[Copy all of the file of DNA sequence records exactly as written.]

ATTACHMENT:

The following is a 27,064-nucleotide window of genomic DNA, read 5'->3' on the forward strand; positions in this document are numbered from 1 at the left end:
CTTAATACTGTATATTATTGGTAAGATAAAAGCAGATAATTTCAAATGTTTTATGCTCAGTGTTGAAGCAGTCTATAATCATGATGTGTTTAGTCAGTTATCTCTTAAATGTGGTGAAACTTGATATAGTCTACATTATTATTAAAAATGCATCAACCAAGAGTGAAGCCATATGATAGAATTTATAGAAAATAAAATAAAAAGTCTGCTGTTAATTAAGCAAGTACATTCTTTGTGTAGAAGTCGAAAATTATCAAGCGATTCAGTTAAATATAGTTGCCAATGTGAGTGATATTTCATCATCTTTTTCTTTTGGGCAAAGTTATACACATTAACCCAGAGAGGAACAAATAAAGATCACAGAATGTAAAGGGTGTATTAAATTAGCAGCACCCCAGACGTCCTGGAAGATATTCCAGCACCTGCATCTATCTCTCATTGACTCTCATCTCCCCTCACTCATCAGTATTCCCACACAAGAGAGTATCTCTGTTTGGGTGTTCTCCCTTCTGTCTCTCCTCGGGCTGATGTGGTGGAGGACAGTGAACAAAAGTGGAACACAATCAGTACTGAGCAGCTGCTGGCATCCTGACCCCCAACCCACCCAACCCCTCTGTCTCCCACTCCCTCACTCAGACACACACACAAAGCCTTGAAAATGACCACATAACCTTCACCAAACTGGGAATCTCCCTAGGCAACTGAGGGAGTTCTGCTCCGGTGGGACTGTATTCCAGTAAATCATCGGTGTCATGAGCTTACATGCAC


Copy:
The following is a 27,064-nucleotide window of genomic DNA, read 5'->3' on the forward strand; positions in this document are numbered from 1 at the left end:
CTTAATACTGTATATTATTGGTAAGATAAAAGCAGATAATTTCAAATGTTTTATGCTCAGTGTTGAAGCAGTCTATAATCATGATGTGTTTAGTCAGTTATCTCTTAAATGTGGTGAAACTTGATATAGTCTACATTATTATTAAAAATGCATCAACCAAGAGTGAAGCCATATGATAGAATTTATAGAAAATAAAATAAAAAGTCTGCTGTTAATTAAGCAAGTACATTCTTTGTGTAGAAGTCGAAAATTATCAAGCGATTCAGTTAAATATAGTTGCCAATGTGAGTGATATTTCATCATCTTTTTCTTTTGGGCAAAGTTATACACATTAACCCAGAGAGGAACAAATAAAGATCACAGAATGTAAAGGGTGTATTAAATTAGCAGCACCCCAGACGTCCTGGAAGATATTCCAGCACCTGCATCTATCTCTCATTGACTCTCATCTCCCCTCACTCATCAGTATTCCCACACAAGAGAGTATCTCTGTTTGGGTGTTCTCCCTTCTGTCTCTCCTCGGGCTGATGTGGTGGAGGACAGTGAACAAAAGTGGAACACAATCAGTACTGAGCAGCTGCTGGCATCCTGACCCCCAACCCACCCAACCCCTCTGTCTCCCACTCCCTCACTCAGACACACACACAAAGCCTTGAAAATGACCACATAACCTTCACCAAACTGGGAATCTCCCTAGGCAACTGAGGGAGTTCTGCTCCGGTGGGACTGTATTCCAGTAAATCATCGGTGTCATGAGCTTACATGCAC